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Inaugural Australian Mental Health Award Launches

Thursday, 14th July 2016 at 11:35 am
Ellie Cooper
For the first time, the contributions of researchers, advocates and service providers in the mental health sector will be recognised by a national award.

Thursday, 14th July 2016
at 11:35 am
Ellie Cooper



Inaugural Australian Mental Health Award Launches
Thursday, 14th July 2016 at 11:35 am

For the first time, the contributions of researchers, advocates and service providers in the mental health sector will be recognised by a national award.

mental health young girl

The Australian Mental Health Prize, established by the University of New South Wales and launched on Wednesday, will seek to find “unsung heroes” who support the one in five Australians who experience mental illness each year.

Ita Buttrose, chair of the Australian Mental Health Prize Advisory Group, told Pro Bono Australia News she also expected the award to uncover new treatment methods which could improve the way mental illness is addressed.

“The award is going to recognise an Australian who is, or Australians who are, doing remarkable work in the field of mental health and mental health treatment. It may be a carer, it may be a researcher, it may be a therapist – we don’t know,” Buttrose said.

“We want to know, we want to hear from people and we want them to nominate people and we want to find out what’s working for people with mental health problems in Australia so that we can deliver more of the same.

“We know there’s a lot of good work going on in Australia in the mental health area, but we’re a very big country, and there are people with mental health problems all over the country. And maybe there’s someone in Bourke who’s doing something fantastic, well if there is we want to hear about this person.”

She said, with the prevalence of mental illness well known, it was important to recognise those working in the sector.

“If you look at the figures, one in five Australians in any given year will experience mental illness. One in seven children aged between 4 and 17 in any given year will experience a mental illness. And over a lifetime, one in three of us, so the prevalence is very high,” she said.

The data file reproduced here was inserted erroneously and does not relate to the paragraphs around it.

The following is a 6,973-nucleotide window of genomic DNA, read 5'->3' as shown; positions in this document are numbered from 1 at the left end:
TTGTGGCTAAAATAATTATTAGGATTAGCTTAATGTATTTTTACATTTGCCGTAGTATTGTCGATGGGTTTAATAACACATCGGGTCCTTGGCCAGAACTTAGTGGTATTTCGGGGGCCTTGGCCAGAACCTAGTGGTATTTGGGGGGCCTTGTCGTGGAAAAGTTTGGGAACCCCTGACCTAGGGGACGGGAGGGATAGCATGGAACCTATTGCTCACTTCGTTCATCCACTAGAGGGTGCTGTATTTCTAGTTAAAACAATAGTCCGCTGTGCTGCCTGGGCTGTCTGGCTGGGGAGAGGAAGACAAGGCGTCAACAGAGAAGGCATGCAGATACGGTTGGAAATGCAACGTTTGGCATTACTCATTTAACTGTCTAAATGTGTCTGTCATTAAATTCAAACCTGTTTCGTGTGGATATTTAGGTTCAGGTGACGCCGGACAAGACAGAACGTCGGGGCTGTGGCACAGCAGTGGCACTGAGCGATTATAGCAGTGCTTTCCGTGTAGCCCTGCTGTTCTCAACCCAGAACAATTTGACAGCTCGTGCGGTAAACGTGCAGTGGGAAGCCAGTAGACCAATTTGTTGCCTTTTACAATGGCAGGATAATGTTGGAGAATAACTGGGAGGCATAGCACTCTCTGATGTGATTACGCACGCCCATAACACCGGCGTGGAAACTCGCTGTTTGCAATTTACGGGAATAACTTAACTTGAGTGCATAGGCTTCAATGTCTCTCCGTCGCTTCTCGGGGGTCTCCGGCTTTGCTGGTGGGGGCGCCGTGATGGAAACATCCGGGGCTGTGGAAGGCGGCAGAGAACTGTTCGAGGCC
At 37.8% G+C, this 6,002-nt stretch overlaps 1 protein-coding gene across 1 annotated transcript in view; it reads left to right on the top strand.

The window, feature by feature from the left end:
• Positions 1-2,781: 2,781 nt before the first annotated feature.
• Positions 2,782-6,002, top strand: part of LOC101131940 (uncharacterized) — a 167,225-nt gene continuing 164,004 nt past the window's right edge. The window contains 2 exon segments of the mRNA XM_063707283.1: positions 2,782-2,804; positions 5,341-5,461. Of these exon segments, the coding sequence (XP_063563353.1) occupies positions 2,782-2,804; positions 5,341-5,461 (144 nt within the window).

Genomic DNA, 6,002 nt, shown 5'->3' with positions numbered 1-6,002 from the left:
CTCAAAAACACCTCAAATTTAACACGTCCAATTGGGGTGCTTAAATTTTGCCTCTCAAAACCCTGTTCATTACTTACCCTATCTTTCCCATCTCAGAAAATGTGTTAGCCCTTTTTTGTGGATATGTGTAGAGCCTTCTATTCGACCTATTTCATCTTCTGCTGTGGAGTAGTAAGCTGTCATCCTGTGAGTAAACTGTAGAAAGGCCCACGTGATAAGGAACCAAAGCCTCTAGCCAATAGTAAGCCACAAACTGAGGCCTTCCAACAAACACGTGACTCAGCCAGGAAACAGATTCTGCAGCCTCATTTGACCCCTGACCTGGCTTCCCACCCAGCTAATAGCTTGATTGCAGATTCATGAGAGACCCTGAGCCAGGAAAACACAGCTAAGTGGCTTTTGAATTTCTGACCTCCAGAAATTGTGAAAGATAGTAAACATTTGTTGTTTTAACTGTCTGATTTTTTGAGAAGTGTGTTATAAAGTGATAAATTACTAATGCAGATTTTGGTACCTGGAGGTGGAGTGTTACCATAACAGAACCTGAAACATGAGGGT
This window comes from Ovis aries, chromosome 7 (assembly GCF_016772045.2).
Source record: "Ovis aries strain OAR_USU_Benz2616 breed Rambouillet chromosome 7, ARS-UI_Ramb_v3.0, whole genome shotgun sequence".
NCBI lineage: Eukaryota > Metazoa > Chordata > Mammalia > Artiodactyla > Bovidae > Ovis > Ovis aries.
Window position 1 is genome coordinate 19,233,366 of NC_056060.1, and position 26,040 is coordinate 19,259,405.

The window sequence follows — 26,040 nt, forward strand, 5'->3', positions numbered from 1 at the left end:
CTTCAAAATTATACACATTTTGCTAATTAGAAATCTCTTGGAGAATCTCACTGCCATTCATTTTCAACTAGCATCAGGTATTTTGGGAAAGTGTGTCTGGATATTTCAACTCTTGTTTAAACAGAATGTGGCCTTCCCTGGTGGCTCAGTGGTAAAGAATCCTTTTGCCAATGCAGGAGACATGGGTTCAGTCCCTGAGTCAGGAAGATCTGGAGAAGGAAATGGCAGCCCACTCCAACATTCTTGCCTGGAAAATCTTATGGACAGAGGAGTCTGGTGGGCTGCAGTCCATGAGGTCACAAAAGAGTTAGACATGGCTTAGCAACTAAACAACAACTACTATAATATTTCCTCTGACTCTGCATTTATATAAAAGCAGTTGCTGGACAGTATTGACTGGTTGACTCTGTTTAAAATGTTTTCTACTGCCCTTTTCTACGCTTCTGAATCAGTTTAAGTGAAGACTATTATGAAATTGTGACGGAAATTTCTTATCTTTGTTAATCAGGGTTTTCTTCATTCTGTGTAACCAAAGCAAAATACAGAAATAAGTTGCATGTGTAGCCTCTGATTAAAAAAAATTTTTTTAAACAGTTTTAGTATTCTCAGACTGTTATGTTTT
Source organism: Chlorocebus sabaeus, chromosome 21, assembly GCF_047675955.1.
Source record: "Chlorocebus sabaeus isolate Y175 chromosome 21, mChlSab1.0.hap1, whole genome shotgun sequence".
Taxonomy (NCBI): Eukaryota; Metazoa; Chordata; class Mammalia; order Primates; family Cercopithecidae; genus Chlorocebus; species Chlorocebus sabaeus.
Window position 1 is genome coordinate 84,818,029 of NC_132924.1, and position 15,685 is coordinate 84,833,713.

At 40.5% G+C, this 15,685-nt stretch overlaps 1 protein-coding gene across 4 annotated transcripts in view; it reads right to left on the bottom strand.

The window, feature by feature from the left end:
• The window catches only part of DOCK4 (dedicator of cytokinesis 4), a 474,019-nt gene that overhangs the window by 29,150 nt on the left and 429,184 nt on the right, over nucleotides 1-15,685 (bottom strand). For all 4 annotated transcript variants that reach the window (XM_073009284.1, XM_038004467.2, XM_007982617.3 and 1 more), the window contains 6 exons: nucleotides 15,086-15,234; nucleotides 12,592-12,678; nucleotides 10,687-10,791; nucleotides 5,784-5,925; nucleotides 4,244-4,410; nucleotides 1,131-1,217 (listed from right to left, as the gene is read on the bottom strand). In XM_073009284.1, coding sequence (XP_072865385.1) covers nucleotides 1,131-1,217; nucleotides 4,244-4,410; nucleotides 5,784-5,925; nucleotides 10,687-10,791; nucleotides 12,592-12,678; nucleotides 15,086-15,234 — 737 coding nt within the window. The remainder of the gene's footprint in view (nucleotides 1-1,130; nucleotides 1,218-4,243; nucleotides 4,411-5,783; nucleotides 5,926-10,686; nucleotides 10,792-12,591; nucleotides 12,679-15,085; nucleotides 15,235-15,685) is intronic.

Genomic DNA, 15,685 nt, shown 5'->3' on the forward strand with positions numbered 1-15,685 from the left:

“We know all the systems that we’ve got running, we know the organisations that do great work, but every now and again there’s an unsung hero, and we suspect there’s probably an unsung hero in the mental health area that we’d like to hear about… we want them to be recognised for the great work they’re doing.”

Buttrose said she became interested in the award through her work as national ambassador for  Alzheimer’s Australia

“Through my work with… dementia, not that dementia is a mental illness, it’s a neurological illness, but nonetheless we are talking about the brain, and I find anything to do with the brain absolutely fascinating,” she said.

“I see the brain as the last great medical frontier, and I’m working very closely with people… in the dementia area, for instance Professor Henry Brodaty [who is also on the advisory board].

“I’ve worked with Henry at Alzheimer’s Australia so we know what we’re looking for, and we work very well together as a team.

“The brain is the last medial frontier and I find it absolutely challenging and wonderous all in the same breath.”

The prize will be awarded annually to an Australian who has made a nationally significant contribution to either the promotion of mental health, or the prevention and treatment of mental illness.

“We’re looking at the impact, the impact of the work that they’re doing, what it’s achieving, what its contributing, how it’s benefiting – so it’s the impact,” Buttrose said.

Nominations for the award are open until 31 August, finalists will be announced during Mental Health Week in October and the winner will be revealed on 28 November.

Ellie Cooper  |  Journalist  |  @ProBonoNews

Ellie Cooper is a journalist covering the social sector.

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